Booker Longlist Review: Lost Children Archive by Valeria Luiselli
This is the fourth book I’ve read from the longlist. I had read Luiselli’s previous nonfiction work, Tell Me How It Ends, which describes her experiences as a translator for children apprehended at the border, and I thought it was excellent. This is a much longer and more complex work of fiction, with multiple storylines and themes. It may have too much going on, but its ambition should not be held against it.
This novel falls squarely within the current trend of autofiction and combines a road trip, a marriage that is ending, and twin stories of children becoming lost in the southern Arizona desert. As I said, there’s a lot going on. The characters in the main storyline comprise a blended family of four who are traveling from New York to southern Arizona on a long, fairly leisurely automobile journey. The husband and wife are documentary sound specialists, by which they mean scholars and artists who record all kinds of sounds that help them understand and illuminate the built and natural worlds in which we live. The father is embarking on a new project set in Apacheria, the part of the United States that was the home of the Apache nation before they were massacred by Americans (and previously Mexicans) and relocated to reservations. The mother is continuing a project that records the sounds of unaccompanied children and southern border migration. Their two children, a girl aged six and a boy aged ten, are with them on the trip.
The family road trip aspect of the novel is structured by the journey and their work, which is contained in seven bankers’ boxes in the back of the station wagon. They contain supplementary material, including archival resources, and also the children’s selections for the journey (toys, books, photos). Along the way the mother reads from a book, Elegies for Lost Children, which tells the story of seven unaccompanied children who are riding La Bestia, the train to the US border, and that journey serves as something of a parallel roadtrip. The two storylines are brought together in the last section of novel, which is told from the son’s point of view; all the preceding narrative has been from the mother’s perspective.
The mother’s narrative ranges far and wide, from mundane and not-so-mundane observations of people and places along the road, to recollections and quotes from scholarly and creative books she’s read, to internal monologues about her husband and marriage. The husband is present as the driver and fellow artist, but he’s almost entirely silent, except for a few times when he talks directly to the children and less often to her. Luiselli namechecks many writers and thinkers, which fit into the flow of the story for me because I knew who most of them were. But if you aren’t as familiar with this literature it could be distracting or annoying. Some readers found it self-conscious and pretentious. I enjoyed it.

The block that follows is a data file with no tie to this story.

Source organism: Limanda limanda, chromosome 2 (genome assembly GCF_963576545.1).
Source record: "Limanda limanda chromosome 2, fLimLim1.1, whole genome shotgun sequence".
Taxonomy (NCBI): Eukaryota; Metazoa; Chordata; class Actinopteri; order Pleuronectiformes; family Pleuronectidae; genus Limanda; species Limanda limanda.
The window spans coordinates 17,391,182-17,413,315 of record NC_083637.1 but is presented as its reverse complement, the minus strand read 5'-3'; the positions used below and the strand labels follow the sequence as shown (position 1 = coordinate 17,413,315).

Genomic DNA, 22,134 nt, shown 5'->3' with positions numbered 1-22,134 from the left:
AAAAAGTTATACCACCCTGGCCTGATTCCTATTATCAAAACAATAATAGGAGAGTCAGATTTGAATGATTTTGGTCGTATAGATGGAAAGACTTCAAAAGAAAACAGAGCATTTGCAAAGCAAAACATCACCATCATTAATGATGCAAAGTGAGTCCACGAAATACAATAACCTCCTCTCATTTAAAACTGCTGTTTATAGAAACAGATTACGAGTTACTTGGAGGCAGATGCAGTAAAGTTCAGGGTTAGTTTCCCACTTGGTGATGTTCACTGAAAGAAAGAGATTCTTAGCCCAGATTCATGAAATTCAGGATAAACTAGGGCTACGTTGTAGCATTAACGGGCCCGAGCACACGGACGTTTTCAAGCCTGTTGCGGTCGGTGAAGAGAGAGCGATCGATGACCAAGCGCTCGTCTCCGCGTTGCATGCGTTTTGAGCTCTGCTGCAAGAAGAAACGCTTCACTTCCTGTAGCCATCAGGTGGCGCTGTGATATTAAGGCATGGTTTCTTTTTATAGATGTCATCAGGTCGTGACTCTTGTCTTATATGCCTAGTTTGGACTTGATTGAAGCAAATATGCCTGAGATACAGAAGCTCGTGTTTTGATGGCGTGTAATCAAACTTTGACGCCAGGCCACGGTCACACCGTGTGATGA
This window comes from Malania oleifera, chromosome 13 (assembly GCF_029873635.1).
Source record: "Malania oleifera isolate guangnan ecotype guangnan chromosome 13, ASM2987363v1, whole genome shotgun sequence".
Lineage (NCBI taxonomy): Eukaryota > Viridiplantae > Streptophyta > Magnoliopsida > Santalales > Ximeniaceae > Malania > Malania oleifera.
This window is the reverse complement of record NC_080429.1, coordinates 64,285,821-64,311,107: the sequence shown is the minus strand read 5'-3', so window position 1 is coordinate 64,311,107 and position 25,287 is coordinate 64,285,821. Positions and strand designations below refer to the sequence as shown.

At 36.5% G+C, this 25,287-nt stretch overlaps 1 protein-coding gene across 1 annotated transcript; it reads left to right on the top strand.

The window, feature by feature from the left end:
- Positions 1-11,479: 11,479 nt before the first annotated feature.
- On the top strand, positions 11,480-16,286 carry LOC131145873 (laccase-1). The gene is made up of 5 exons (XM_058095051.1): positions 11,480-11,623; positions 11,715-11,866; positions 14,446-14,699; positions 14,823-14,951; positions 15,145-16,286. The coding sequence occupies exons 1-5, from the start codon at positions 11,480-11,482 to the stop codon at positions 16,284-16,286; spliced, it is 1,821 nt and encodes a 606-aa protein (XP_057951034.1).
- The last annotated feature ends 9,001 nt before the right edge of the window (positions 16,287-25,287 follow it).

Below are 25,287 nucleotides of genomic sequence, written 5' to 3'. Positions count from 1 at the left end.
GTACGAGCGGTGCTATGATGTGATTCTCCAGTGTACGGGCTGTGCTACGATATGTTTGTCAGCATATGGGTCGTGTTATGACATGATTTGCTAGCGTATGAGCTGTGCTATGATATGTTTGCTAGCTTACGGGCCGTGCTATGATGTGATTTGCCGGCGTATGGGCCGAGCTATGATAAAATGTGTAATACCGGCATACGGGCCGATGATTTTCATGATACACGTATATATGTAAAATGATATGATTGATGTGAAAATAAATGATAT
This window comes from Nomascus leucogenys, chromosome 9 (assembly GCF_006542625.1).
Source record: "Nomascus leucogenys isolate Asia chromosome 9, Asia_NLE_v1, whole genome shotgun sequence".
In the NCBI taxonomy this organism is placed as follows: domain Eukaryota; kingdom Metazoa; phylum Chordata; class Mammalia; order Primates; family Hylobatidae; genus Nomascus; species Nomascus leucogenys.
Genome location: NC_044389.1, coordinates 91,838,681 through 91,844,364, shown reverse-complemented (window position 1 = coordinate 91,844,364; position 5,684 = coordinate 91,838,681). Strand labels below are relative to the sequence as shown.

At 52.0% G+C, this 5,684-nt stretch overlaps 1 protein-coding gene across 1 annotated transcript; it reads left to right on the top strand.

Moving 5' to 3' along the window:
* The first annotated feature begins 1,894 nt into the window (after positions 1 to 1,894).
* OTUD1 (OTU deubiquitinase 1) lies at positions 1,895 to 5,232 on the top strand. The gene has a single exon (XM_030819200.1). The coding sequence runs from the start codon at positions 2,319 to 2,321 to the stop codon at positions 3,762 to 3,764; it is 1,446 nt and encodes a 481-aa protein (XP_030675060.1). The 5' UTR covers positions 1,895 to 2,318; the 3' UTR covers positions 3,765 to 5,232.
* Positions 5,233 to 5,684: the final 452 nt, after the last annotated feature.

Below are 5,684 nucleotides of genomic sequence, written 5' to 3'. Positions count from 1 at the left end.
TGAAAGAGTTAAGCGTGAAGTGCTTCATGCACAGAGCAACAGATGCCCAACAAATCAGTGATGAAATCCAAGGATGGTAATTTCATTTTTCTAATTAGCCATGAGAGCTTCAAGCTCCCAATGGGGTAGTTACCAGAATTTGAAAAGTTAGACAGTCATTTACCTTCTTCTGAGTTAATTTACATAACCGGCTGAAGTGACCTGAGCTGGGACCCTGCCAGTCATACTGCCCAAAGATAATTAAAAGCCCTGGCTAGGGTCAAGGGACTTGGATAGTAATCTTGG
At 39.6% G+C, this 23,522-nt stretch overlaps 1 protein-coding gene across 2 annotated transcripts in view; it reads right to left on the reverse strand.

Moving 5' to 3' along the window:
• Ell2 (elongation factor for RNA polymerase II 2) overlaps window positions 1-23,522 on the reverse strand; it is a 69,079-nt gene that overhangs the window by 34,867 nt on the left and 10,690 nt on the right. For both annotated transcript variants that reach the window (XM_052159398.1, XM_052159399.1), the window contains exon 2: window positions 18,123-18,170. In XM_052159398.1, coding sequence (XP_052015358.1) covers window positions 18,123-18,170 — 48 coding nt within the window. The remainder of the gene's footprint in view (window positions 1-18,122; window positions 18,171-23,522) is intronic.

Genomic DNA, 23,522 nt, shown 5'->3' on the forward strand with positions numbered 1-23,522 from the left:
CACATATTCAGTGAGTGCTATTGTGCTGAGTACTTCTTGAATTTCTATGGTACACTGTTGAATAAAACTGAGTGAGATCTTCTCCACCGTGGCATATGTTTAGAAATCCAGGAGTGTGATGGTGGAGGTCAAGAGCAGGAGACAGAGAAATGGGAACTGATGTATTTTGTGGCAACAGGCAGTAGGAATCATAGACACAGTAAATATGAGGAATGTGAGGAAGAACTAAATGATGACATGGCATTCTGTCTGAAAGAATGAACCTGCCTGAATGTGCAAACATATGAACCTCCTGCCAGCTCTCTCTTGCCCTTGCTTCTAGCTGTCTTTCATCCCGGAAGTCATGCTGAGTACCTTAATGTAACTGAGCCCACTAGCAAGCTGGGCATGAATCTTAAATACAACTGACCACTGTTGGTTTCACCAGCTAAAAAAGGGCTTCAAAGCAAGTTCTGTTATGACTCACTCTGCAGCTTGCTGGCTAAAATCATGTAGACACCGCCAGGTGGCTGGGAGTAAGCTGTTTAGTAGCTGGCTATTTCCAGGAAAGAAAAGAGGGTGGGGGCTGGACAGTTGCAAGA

I had the most trouble with the marriage storyline, for a couple of reasons. One is that the domestic drama sat uncomfortably for me alongside the story of unaccompanied immigrant children in danger (there is a recurring concern for a pair of sisters who are based on real children Luiselli worked with). The ending of a marriage is usually a sad, even tragic event, and it can tell us about relationships and humanity more generally, but it is a personal, intimate tragedy. The treatment of unaccompanied (and accompanied) children who are crossing borders is a different kind of tragic event, one whose occurrence implicates us all and which demands political and policy responses. I found the marriage storyline interesting but compared to the other, I found myself caring very little for why it was ending.